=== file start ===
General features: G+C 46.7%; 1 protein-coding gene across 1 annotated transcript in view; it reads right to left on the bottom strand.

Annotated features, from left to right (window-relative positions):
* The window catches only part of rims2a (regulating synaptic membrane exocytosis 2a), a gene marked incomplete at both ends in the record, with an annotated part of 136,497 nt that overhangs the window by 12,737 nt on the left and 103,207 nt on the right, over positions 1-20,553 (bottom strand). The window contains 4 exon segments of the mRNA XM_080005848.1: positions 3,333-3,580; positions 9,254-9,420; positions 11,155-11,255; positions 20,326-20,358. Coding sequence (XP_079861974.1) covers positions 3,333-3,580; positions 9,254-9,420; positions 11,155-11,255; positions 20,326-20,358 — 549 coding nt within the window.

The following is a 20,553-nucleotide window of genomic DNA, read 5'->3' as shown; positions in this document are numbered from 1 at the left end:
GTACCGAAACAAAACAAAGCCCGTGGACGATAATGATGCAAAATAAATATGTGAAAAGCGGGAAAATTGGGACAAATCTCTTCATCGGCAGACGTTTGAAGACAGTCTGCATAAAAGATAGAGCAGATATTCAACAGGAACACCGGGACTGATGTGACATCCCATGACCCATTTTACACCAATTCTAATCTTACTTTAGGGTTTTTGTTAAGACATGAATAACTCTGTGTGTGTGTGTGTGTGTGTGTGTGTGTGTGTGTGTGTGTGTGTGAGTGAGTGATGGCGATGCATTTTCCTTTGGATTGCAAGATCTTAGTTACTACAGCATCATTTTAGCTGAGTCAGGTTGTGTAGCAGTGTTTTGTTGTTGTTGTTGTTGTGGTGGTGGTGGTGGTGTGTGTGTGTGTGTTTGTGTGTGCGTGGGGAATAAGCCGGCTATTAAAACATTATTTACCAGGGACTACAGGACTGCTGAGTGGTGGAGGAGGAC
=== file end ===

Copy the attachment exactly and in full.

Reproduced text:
General features: G+C 46.7%; 1 protein-coding gene across 1 annotated transcript in view; it reads right to left on the bottom strand.

Annotated features, from left to right (window-relative positions):
* The window catches only part of rims2a (regulating synaptic membrane exocytosis 2a), a gene marked incomplete at both ends in the record, with an annotated part of 136,497 nt that overhangs the window by 12,737 nt on the left and 103,207 nt on the right, over positions 1-20,553 (bottom strand). The window contains 4 exon segments of the mRNA XM_080005848.1: positions 3,333-3,580; positions 9,254-9,420; positions 11,155-11,255; positions 20,326-20,358. Coding sequence (XP_079861974.1) covers positions 3,333-3,580; positions 9,254-9,420; positions 11,155-11,255; positions 20,326-20,358 — 549 coding nt within the window.

The following is a 20,553-nucleotide window of genomic DNA, read 5'->3' as shown; positions in this document are numbered from 1 at the left end:
GTACCGAAACAAAACAAAGCCCGTGGACGATAATGATGCAAAATAAATATGTGAAAAGCGGGAAAATTGGGACAAATCTCTTCATCGGCAGACGTTTGAAGACAGTCTGCATAAAAGATAGAGCAGATATTCAACAGGAACACCGGGACTGATGTGACATCCCATGACCCATTTTACACCAATTCTAATCTTACTTTAGGGTTTTTGTTAAGACATGAATAACTCTGTGTGTGTGTGTGTGTGTGTGTGTGTGTGTGTGTGTGTGTGTGTGAGTGAGTGATGGCGATGCATTTTCCTTTGGATTGCAAGATCTTAGTTACTACAGCATCATTTTAGCTGAGTCAGGTTGTGTAGCAGTGTTTTGTTGTTGTTGTTGTTGTGGTGGTGGTGGTGGTGTGTGTGTGTGTGTTTGTGTGTGCGTGGGGAATAAGCCGGCTATTAAAACATTATTTACCAGGGACTACAGGACTGCTGAGTGGTGGAGGAGGAC